‘Fess up — did you skip breakfast this morning?
If so (whether it was a pure mistake and your cereal’s still sitting on your bench going soggy, or you make a point of skipping what’s been hailed the most important meal of the day), you’re not alone.
More than half of all Aussie adults and one in seven Aussie kids start their day without cereal, toast, yoghurt, fruit or a smoothie pick-me-up.
Skipping breakfast can not only affect your mood and energy levels throughout the day — it can have a negative effect on your overall health.
A healthy, balanced diet is crucial for long-term health and helping to reduce your risk of a range of chronic diseases, including up to one-third of all cancers.
Making time for the first meal of the day is also an opportunity to boost your fruit and vegetable intake — important for the 95 per cent of us adults who don’t actually follow the recommended daily doses.
There are lots of easy ways to include more fruit and veggies in your breakfast. Add fresh or frozen berries to your cereal, try a cooked breakfast of spinach, mushrooms and tomato on wholegrain toast, fill up on baked beans or make a veggie omelette.
If you don’t have time to eat at home, pack a healthy breakfast to eat at work. Try individual oat sachets or small cereal packets, low-fat yoghurt and a small tin of fruit in natural juice or wholegrain toast with avocado.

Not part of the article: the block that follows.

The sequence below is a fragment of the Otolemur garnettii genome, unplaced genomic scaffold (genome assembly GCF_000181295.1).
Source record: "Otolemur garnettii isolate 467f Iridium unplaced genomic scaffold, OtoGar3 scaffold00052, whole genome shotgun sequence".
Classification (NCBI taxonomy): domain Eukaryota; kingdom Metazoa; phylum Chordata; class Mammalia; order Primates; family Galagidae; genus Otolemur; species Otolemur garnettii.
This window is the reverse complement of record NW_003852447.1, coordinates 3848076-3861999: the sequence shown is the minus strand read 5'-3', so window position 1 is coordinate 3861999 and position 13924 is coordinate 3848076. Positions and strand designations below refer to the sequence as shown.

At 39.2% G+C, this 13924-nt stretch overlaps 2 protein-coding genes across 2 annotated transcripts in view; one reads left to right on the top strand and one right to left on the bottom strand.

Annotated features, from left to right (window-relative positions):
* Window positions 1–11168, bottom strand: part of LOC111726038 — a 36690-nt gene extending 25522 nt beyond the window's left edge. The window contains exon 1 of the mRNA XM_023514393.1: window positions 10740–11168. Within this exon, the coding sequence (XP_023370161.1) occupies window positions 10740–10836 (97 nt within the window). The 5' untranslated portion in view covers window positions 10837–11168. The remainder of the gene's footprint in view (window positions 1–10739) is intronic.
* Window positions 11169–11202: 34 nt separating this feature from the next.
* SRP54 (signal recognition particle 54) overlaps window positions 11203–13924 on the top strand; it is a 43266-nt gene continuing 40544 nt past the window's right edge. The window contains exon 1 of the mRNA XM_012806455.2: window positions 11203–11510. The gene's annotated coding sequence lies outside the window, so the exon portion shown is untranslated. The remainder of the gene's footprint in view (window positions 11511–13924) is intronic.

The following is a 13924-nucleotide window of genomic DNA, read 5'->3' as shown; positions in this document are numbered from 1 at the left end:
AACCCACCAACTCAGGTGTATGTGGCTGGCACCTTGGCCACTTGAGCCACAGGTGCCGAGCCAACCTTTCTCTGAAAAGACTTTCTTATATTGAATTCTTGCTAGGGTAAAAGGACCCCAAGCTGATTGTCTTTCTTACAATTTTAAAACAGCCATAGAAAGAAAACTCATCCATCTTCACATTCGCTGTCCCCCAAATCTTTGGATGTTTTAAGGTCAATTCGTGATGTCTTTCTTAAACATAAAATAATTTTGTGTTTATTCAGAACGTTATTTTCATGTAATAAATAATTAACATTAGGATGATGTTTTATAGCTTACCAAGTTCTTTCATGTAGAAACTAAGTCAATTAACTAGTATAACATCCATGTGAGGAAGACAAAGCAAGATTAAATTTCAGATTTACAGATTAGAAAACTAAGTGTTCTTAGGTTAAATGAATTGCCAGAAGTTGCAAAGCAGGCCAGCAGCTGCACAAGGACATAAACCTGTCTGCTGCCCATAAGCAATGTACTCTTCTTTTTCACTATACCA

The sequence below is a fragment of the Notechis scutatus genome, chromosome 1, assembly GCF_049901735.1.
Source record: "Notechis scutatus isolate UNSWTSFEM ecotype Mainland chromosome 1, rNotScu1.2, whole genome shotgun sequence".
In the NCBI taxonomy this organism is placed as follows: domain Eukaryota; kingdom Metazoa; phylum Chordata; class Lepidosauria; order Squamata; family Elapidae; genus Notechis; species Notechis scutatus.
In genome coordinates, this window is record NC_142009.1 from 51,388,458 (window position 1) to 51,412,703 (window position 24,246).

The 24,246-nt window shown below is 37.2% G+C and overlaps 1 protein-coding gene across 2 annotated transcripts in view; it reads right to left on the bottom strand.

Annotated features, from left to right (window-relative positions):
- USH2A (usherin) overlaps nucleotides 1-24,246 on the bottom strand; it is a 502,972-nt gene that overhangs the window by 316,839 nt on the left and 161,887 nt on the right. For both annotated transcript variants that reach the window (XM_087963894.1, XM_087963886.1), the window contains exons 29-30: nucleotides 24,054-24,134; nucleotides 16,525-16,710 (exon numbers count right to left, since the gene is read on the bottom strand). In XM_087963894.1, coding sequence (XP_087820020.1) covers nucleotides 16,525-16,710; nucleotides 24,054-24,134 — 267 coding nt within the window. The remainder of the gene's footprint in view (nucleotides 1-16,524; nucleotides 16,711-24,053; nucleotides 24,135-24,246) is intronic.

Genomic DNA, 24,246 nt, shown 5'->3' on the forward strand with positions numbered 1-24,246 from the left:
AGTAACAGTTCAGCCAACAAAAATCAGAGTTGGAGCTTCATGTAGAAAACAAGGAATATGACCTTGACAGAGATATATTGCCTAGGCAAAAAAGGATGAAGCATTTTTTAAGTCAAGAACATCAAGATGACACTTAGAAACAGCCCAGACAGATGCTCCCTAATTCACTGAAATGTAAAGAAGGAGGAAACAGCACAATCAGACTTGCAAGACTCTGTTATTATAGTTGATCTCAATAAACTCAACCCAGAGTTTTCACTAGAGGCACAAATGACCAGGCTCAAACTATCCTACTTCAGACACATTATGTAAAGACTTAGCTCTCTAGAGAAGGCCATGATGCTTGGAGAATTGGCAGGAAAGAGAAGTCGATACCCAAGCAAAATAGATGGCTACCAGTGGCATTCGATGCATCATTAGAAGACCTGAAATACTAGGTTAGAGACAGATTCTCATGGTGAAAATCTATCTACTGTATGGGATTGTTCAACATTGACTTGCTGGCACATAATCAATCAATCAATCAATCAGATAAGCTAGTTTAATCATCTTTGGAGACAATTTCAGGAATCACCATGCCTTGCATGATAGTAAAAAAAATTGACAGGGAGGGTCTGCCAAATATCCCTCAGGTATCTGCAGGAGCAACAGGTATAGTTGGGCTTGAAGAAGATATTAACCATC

Research from the US* found breakfast eaters were less likely to be overweight or obese, carry extra weight around the middle or have elevated cholesterol than non-breakfast eaters.
National Nutrition Week is celebrated every October — a great opportunity to kick-start a new habit of healthy brekkies for you and your family!
*Deshmukh-Taskar, P., Nicklas, T., Radcliffe, J., O’Neil, C., and Y. Liua. 2012. The relationship of breakfast skipping and type of breakfast consumed with overweight/obesity, abdominal obesity, other cardiometabolic risk factors and the metabolic syndrome in young adults. The National Health and Nutrition Examination Survey (NHANES): 1999–2006. Public Health Nutrition.
Originally published at Mum Daily. Photo by Vlada Karpovich.